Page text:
Building Minor Scale Chords | Beginner Guitar 101
Chord construction: how to build chords from the minor scale. Quick Read for beginner and experienced guitar players
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Understanding the music theory behind how chords in a minor key are put together will help you learn songs quicker, and write your own chord progressions.
Songs written in minor keys are created by taking the seven note natural minor scale and building a new chord off each note. We follow the same principle used to build chords from the major scale where we layer notes in intervals of thirds on top of each other.
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Relative Major and Minor Keys
For every major scale, there is a relative minor scale. This simply means that they share the same set of notes. The only difference between the two is the starting note which acts as the root and tonal centre of the scale.
For example, the G major scale (G, A, B, C, D, E, F#) and E minor (E, F#, G, A, B, C, D) contain the same notes so are relative scales. The same applies to C major (C, D, E, F, G, A, B) and its relative minor A (A, B, C, D, E, F, G,). As you can see the notes are identical, the root is different.
What this means is, because relative scales have the same notes, they have the same set of diatonic chords built from each note. Makes sense doesn’t it?
A song written in a minor key has a sad, dark and melancholic vibe because the chord progressions resolve to the minor tonic chord of the piece. The opposite is true for a song written in a major key. Compositions in major keys sound upbeat, happy and up for it because their chord progressions come to rest on the major tonic.
Chords In The Key Of A Minor
Here are the chords in the A natural minor scale:
A minor scale = A - B - C - D - E - F - G
For now, let’s summarize the chords in the key of A minor so you can see this key forms the same chords as its relative C major, only starting on the 6th degree chord:
Pro Tip: Once you know the types of chords found in the A minor key, the rules apply to all minor keys. Just change the starting (root) note.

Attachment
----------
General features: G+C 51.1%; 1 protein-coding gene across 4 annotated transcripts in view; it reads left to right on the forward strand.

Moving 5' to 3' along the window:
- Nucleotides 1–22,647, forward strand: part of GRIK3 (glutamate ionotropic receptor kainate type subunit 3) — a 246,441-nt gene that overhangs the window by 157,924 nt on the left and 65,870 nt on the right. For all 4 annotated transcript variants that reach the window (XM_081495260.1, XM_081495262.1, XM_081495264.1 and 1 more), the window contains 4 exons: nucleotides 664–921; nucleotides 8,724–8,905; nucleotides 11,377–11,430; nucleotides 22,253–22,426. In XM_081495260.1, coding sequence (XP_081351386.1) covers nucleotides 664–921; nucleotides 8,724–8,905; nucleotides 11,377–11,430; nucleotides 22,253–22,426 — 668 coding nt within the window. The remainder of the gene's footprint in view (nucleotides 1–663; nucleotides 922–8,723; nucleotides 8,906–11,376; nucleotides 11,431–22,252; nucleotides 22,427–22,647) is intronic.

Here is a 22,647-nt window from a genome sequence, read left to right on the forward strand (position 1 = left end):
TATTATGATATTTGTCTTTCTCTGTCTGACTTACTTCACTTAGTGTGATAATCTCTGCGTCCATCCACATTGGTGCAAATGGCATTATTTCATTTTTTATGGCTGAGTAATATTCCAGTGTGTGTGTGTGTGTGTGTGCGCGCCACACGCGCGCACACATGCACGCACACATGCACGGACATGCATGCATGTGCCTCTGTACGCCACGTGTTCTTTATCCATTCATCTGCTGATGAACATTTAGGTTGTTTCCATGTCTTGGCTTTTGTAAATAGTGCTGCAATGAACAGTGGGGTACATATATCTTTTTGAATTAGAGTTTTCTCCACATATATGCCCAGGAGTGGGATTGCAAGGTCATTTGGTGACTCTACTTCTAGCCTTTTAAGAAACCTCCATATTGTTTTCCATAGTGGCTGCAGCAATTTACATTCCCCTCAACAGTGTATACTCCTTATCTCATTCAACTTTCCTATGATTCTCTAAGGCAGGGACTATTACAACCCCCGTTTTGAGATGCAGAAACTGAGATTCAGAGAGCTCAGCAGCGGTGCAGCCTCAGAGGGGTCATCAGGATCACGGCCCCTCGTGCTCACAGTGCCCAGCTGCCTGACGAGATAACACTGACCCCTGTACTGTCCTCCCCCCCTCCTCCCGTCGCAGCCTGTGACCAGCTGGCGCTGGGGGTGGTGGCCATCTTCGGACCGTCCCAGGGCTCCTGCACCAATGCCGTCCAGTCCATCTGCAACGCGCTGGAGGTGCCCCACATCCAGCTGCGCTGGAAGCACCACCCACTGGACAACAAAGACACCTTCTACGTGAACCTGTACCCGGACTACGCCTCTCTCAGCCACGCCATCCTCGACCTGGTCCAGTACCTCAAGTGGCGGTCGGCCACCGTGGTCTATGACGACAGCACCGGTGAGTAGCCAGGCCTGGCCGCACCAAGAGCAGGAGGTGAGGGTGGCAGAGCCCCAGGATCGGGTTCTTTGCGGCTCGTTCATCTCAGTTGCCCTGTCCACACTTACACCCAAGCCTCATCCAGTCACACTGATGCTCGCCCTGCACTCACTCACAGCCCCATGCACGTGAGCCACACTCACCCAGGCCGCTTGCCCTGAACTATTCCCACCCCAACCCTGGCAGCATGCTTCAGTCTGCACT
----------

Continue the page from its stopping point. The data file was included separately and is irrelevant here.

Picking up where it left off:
Fig 1.1 - Building chords - how the minor scale notes become the building blocks for creating 7 diatonic chords. Chords in the key of A minor table.
Building Minor Scale Chords
The chords in a minor key are collectively called triads. Triads are three note chords that are created by layering 2 notes on top of a root. Each note is an interval of a third away from the next.
The intervals separating the notes in a major triad are a major third and a minor third. They contain root (1), major 3rd (3) and a perfect fifth (5).
A minor triad is made by layering a minor third on top of a major third, they contain root (1), minor 3rd (b3) and a perfect fifth (5).
Diminished triads are made from two minor thirds and contain a root (1), minor 3rd (b3) and a flat fifth (b5).
Augmented triads are the 4th triad types that the major and minor scales yield. They are made from a root (1), major 3rd (3) and a raised fifth (#5).
Major third = 4 semitones
Minor third = 3 semitones
Here's a run down of how the 7 chords in the key of A minor are constructed:
The first chord in the key is made by starting on the A root note and layering two thirds. The first third (between notes A-C) is a minor third, the second (between notes C-E) is a major third.
The chord formula for a minor triad is 1-b3-5:
Chord degree 1: A major chord (triad) = A - C - E
We follow the same third layering idea to make the second chord. You start on the second note along (B) which acts as the chord root, then add a minor third (D) and and another minor third (F). This gives you the B diminished chord.
The chord formula for a diminished triad is 1-b3-b5:
Chord degree 2: B diminished chord (triad) = B - D - F
Chord degree 3: C major chord (triad) = C - E - E
Chord degree 4: D minor chord (triad) = D - F - A
Chord degree 5: E minor chord (triad) = E - G - B
Chord degree 6: F major chord (triad) = F - A - C
Chord degree 7: G major chord (triad) = G - B - D